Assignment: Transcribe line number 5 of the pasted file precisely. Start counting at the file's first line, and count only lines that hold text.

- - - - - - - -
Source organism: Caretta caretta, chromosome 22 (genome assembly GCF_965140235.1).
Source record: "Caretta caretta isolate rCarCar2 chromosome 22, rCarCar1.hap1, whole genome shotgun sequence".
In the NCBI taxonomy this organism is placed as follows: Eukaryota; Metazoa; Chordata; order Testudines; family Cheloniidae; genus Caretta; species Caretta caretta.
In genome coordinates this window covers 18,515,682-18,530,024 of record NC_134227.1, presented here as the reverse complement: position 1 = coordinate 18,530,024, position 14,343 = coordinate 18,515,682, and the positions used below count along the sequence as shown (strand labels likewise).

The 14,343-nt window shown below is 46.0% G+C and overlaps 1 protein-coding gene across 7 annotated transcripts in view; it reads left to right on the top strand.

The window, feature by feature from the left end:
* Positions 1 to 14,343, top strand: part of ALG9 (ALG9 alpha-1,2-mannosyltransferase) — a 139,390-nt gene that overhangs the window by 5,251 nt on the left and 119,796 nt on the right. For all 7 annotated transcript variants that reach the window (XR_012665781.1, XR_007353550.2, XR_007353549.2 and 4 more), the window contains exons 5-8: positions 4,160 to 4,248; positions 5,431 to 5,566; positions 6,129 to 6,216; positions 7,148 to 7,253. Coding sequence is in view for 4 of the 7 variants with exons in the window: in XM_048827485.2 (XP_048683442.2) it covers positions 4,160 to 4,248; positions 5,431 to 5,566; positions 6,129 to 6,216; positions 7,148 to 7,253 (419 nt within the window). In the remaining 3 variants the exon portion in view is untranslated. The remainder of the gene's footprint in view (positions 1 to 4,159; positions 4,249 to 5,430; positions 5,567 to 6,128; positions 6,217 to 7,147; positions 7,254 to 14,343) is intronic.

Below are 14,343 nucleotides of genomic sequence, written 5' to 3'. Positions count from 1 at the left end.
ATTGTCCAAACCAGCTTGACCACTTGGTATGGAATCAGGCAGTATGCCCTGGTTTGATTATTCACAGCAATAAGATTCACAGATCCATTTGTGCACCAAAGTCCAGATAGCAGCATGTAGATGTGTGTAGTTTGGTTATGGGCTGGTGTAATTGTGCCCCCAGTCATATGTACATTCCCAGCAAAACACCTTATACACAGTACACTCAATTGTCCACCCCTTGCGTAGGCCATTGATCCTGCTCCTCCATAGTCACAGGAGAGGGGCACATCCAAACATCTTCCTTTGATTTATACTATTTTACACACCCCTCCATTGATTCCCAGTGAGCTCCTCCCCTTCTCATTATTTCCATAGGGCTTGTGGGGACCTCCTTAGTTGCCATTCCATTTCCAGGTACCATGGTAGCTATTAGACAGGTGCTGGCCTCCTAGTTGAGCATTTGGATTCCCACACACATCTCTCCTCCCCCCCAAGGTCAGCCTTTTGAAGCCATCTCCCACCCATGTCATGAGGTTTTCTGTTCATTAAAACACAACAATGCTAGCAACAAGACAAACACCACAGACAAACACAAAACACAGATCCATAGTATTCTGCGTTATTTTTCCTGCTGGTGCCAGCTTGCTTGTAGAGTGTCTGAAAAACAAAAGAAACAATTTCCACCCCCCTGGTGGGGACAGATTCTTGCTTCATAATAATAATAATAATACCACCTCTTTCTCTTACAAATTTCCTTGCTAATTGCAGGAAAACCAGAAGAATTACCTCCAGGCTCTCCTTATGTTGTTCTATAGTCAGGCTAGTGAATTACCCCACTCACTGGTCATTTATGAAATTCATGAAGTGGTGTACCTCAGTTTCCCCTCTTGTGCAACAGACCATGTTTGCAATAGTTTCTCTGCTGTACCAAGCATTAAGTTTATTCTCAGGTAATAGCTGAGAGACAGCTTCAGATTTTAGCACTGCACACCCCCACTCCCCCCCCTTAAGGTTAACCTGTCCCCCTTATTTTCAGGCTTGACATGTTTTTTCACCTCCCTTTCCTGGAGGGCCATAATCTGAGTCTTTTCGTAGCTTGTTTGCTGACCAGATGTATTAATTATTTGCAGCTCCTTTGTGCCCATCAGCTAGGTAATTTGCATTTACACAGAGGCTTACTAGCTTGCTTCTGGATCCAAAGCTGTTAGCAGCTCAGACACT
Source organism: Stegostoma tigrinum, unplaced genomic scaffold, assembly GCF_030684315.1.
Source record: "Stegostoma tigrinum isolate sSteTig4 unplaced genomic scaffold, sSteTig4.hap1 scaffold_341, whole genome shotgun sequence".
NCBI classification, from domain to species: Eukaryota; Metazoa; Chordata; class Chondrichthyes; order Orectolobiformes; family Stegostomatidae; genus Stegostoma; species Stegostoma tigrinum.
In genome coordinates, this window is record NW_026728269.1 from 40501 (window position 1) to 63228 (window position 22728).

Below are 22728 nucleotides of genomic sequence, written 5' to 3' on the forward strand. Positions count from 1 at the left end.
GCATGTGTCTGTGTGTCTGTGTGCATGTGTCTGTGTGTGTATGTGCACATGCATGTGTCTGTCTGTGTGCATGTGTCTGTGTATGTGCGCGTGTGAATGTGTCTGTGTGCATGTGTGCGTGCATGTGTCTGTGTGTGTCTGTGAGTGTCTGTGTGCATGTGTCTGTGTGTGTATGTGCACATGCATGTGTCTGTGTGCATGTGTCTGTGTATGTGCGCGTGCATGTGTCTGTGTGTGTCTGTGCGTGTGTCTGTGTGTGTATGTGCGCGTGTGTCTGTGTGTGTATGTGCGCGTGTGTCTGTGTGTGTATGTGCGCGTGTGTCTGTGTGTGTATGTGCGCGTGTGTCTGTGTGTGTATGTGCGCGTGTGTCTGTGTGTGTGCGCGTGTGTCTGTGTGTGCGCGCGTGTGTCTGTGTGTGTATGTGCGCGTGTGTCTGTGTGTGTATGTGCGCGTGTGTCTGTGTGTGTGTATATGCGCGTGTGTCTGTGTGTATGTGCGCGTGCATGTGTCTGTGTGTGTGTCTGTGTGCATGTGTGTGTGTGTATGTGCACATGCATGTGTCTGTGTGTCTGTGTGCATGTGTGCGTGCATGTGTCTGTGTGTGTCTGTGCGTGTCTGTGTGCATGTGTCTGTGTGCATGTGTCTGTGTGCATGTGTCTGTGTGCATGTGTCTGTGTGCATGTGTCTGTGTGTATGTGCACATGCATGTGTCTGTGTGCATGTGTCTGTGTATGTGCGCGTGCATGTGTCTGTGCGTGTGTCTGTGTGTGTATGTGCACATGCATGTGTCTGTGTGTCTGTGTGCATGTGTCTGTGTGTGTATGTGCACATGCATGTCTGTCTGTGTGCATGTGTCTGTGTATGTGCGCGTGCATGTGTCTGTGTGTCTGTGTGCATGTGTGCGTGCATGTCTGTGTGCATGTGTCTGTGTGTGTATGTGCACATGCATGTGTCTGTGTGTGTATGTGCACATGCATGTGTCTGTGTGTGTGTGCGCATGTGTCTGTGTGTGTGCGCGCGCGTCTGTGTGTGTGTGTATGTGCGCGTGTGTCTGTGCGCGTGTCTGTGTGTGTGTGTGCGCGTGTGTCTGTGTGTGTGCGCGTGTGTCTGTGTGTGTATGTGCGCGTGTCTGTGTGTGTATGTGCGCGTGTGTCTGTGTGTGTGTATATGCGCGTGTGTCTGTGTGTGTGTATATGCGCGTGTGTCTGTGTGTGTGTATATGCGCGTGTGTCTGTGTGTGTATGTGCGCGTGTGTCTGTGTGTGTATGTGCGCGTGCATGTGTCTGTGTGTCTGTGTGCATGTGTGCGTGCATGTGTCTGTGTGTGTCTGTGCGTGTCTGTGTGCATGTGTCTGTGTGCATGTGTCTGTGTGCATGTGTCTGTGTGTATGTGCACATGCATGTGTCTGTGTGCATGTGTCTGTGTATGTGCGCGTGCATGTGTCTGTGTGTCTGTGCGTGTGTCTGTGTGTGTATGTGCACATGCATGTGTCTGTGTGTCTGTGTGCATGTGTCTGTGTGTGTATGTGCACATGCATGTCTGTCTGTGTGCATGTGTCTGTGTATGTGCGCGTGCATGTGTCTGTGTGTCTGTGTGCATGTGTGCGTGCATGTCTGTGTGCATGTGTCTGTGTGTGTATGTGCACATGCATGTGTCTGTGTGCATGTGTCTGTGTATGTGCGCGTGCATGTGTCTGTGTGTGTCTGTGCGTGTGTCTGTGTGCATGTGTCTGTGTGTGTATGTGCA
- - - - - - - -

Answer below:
The 14,343-nt window shown below is 46.0% G+C and overlaps 1 protein-coding gene across 7 annotated transcripts in view; it reads left to right on the top strand.